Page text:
Everybody wants to be a winner, but Arkansas just won a contest that nobody likes: largest increase in reported bed bug cases.
A national extermination company recently told a local television news reporter that they had seen an increase of more than 50 percent. The Arkansas Health Department concurs.
“It’s a problem in every state, but we are getting lots of calls pretty much all year round…bed bugs suck blood and they like people, they live on carbon dioxide and warm places,” said Dr. Sue Weinstein with the Arkansas Health Department.
Weinstein, who is the Arkansas state veterinarian, receives so many calls and questions about bed bugs that she keeps an example of one in her office.
According to the Centers for Disease Control and Prevention, bed bugs (Cimex lectularius) are small, flat, parasitic insects that feed solely on the blood of people and animals while they sleep. Bed bugs are reddish-brown in color, wingless, range from 1mm to 7mm and can live several months without a blood meal.
Echoing Weinstein, the CDCP website, tells us that bed bugs are found on almost every continent. While there’s a popular image of bed bugs infesting dirty hotel rooms, the CDCP states, “Bed bugs have been found in five-star hotels and resorts and their presence is not determined by the cleanliness of the living conditions where they are found. Bed bug infestations usually occur around or near the areas where people sleep. These areas include apartments, shelters, rooming houses, hotels, cruise ships, buses, trains, and dorm rooms.”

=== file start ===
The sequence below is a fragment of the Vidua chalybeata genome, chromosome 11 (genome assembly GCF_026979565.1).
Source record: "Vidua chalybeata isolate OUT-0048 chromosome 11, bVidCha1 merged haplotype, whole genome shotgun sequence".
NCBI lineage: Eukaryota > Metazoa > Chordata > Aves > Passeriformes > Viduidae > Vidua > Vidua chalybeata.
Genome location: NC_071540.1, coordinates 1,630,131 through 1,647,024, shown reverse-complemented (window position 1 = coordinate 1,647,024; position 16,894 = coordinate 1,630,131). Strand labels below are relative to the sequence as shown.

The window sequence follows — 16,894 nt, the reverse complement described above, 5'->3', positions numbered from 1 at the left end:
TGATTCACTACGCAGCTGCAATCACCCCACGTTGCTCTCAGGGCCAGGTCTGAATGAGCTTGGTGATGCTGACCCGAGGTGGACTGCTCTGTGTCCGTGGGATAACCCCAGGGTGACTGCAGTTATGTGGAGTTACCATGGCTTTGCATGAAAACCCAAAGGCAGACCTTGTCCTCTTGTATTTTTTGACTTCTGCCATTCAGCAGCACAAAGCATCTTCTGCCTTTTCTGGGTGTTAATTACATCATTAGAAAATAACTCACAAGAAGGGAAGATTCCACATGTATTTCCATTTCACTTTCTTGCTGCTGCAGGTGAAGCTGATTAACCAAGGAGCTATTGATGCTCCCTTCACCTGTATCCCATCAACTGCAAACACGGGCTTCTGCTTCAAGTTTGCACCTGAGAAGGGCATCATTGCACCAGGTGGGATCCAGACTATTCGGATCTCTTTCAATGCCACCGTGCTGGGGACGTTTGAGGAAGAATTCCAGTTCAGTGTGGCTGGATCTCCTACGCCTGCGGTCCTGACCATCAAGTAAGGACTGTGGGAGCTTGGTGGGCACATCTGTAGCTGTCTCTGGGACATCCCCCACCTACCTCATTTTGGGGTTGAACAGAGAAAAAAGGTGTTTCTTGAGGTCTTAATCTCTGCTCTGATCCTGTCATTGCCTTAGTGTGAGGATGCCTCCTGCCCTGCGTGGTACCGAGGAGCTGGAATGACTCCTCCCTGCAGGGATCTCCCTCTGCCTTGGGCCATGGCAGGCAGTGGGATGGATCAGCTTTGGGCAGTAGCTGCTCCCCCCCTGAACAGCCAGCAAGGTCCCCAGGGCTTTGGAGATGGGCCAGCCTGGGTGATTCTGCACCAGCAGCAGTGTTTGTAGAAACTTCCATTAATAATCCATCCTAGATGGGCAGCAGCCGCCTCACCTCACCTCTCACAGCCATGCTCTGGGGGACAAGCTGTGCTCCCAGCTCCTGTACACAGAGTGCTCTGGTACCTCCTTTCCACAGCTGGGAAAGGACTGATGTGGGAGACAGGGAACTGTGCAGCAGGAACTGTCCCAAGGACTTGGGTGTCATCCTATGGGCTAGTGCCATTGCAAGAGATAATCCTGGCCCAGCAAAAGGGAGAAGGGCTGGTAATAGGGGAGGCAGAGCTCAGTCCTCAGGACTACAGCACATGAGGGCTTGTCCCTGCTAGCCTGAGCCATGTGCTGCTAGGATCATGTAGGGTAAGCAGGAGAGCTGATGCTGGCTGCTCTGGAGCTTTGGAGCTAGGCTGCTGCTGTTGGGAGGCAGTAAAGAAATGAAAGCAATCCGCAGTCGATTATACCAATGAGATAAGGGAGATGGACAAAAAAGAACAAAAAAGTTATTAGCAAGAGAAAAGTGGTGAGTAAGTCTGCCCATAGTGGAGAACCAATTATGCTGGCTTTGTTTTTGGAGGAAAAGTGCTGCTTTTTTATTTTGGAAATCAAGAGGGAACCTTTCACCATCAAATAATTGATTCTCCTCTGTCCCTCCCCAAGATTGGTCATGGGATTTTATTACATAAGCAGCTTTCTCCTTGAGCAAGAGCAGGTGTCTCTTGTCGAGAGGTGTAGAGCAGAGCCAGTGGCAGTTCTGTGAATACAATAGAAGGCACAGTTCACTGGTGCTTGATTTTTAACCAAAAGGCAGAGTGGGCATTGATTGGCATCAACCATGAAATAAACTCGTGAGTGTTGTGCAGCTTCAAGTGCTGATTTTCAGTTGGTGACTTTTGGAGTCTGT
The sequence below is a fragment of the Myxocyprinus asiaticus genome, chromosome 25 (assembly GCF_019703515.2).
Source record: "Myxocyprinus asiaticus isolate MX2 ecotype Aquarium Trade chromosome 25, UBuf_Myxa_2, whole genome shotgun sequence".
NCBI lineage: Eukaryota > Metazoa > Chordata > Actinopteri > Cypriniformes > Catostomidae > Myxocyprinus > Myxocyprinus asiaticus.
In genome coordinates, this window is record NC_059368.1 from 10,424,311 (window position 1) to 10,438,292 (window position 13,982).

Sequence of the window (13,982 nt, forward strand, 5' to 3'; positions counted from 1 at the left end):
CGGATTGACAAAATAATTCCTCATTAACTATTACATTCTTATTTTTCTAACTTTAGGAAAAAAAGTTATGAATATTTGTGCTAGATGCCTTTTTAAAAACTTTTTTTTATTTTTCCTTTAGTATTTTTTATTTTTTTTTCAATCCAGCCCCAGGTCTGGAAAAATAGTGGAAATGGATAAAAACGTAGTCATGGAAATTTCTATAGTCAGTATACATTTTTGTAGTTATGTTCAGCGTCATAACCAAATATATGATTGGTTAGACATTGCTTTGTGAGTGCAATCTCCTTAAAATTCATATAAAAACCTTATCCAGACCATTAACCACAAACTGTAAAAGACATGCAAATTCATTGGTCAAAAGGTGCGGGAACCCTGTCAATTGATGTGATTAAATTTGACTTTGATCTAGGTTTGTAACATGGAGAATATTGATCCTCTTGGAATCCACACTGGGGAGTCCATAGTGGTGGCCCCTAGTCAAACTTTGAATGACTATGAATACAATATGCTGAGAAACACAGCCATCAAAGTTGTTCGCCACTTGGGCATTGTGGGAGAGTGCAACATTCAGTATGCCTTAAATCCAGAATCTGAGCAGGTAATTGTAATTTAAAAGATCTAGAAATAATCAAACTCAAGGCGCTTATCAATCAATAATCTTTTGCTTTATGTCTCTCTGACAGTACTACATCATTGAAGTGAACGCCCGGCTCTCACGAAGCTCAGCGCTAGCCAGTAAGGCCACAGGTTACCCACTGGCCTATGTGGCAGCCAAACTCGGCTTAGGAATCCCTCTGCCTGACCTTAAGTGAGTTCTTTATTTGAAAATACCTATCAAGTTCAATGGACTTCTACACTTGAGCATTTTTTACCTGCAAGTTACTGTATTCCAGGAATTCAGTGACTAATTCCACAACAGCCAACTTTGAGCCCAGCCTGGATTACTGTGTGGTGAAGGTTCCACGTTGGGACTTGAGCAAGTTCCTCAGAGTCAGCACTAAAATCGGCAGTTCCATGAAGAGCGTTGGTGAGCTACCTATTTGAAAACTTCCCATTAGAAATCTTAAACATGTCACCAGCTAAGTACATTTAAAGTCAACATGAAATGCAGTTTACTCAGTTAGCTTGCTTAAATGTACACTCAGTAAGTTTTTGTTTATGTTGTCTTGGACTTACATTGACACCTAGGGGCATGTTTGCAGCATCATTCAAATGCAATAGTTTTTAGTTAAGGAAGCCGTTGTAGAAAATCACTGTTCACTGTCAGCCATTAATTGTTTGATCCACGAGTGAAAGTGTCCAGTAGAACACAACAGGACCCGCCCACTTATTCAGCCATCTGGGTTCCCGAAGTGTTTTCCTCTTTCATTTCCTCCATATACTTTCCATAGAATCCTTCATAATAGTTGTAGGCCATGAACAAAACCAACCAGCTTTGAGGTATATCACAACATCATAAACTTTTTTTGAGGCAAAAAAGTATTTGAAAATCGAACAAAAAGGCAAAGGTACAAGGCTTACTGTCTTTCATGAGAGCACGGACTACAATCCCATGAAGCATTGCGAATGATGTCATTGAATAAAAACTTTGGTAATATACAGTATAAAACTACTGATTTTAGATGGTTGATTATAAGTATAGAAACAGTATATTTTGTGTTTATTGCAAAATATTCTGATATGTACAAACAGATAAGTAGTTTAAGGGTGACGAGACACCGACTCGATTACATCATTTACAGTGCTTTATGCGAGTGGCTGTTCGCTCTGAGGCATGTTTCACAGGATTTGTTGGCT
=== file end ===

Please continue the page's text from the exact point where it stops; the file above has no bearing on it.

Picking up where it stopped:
They spend their days hiding near sleeping areas, only emerging at night when potential food sources (i.e. people) appear. Within a structure, bed bugs have been observed to have traveled over 100 feet in a night, but they tend to live within eight feet of where people sleep.
This great capacity for travel is why the pests have spread all over the globe. They hitch a ride in luggage and the possessions people take with them when they visit or move to other places. Their ability to go long spans without feeding only bolsters their capacity to migrate.
Once infestation occurs, it can be quite a trick to get rid of bed bugs. While traditional methods typically involve insecticidal sprays, newer methods involve steam, CO2 deprivation, sticky traps and intense heat. Professional exterminators can best assess what your particular situation warrants.
While the little devils are often hard to kill, at least the risk they pose is more nuisance than public health hazard. Unlike ticks and fleas, who can transmit everything from Lyme disease to the plague, bed bugs typically do not bring anything with them.
As the CDCP notes, “A bed bug bite affects each person differently. Bite responses can range from an absence of any physical signs of the bite, to a small bite mark, to a serious allergic reaction. Bed bugs are not considered to be dangerous; however, an allergic reaction to several bites may need medical attention.”
In most people the greatest medical risk is secondary infection because they’ve scratched their bite wounds. Even so, bed bugs are unpleasant and emotionally distressing. As the exterminator told the local news station, people get very desperate when they figure out they have bed bugs.
While it’s paltry little comfort, area treatment is straightforward and medical risks are typically minimal. The CDCP suggests the best way to prevent bed bugs is regular inspection of your sleeping area.
Maybe next year we can be No. 1 at something else.